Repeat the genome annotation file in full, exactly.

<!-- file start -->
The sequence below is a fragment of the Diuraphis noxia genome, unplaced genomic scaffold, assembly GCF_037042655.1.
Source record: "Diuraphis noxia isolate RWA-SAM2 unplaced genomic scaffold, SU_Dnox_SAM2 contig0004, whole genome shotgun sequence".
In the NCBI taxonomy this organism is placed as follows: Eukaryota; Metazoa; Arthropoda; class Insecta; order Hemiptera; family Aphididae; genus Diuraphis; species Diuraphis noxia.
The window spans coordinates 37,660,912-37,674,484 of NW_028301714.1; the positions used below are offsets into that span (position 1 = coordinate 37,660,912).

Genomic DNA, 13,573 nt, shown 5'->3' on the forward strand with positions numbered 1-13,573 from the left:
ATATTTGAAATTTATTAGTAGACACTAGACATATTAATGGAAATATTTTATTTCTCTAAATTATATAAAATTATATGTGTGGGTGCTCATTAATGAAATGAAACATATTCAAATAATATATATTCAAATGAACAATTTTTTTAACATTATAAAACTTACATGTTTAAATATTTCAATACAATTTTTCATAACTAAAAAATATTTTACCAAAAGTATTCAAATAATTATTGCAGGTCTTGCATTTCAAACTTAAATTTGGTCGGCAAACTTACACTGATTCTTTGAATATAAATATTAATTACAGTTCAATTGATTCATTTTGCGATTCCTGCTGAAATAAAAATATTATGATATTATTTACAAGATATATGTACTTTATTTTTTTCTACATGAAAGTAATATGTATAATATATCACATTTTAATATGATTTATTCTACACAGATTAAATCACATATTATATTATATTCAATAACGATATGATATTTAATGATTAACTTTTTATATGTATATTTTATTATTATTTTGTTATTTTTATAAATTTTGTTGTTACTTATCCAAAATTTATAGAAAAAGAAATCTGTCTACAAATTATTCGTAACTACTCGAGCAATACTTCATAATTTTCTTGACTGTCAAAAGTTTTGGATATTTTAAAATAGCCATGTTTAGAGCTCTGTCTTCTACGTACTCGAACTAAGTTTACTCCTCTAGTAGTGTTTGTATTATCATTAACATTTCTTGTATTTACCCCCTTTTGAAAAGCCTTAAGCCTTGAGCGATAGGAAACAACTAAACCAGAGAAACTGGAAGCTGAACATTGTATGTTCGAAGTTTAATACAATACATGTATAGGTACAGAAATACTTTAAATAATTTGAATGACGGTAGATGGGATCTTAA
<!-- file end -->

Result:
The sequence below is a fragment of the Diuraphis noxia genome, unplaced genomic scaffold, assembly GCF_037042655.1.
Source record: "Diuraphis noxia isolate RWA-SAM2 unplaced genomic scaffold, SU_Dnox_SAM2 contig0004, whole genome shotgun sequence".
In the NCBI taxonomy this organism is placed as follows: Eukaryota; Metazoa; Arthropoda; class Insecta; order Hemiptera; family Aphididae; genus Diuraphis; species Diuraphis noxia.
The window spans coordinates 37,660,912-37,674,484 of NW_028301714.1; the positions used below are offsets into that span (position 1 = coordinate 37,660,912).

Genomic DNA, 13,573 nt, shown 5'->3' on the forward strand with positions numbered 1-13,573 from the left:
ATATTTGAAATTTATTAGTAGACACTAGACATATTAATGGAAATATTTTATTTCTCTAAATTATATAAAATTATATGTGTGGGTGCTCATTAATGAAATGAAACATATTCAAATAATATATATTCAAATGAACAATTTTTTTAACATTATAAAACTTACATGTTTAAATATTTCAATACAATTTTTCATAACTAAAAAATATTTTACCAAAAGTATTCAAATAATTATTGCAGGTCTTGCATTTCAAACTTAAATTTGGTCGGCAAACTTACACTGATTCTTTGAATATAAATATTAATTACAGTTCAATTGATTCATTTTGCGATTCCTGCTGAAATAAAAATATTATGATATTATTTACAAGATATATGTACTTTATTTTTTTCTACATGAAAGTAATATGTATAATATATCACATTTTAATATGATTTATTCTACACAGATTAAATCACATATTATATTATATTCAATAACGATATGATATTTAATGATTAACTTTTTATATGTATATTTTATTATTATTTTGTTATTTTTATAAATTTTGTTGTTACTTATCCAAAATTTATAGAAAAAGAAATCTGTCTACAAATTATTCGTAACTACTCGAGCAATACTTCATAATTTTCTTGACTGTCAAAAGTTTTGGATATTTTAAAATAGCCATGTTTAGAGCTCTGTCTTCTACGTACTCGAACTAAGTTTACTCCTCTAGTAGTGTTTGTATTATCATTAACATTTCTTGTATTTACCCCCTTTTGAAAAGCCTTAAGCCTTGAGCGATAGGAAACAACTAAACCAGAGAAACTGGAAGCTGAACATTGTATGTTCGAAGTTTAATACAATACATGTATAGGTACAGAAATACTTTAAATAATTTGAATGACGGTAGATGGGATCTTAA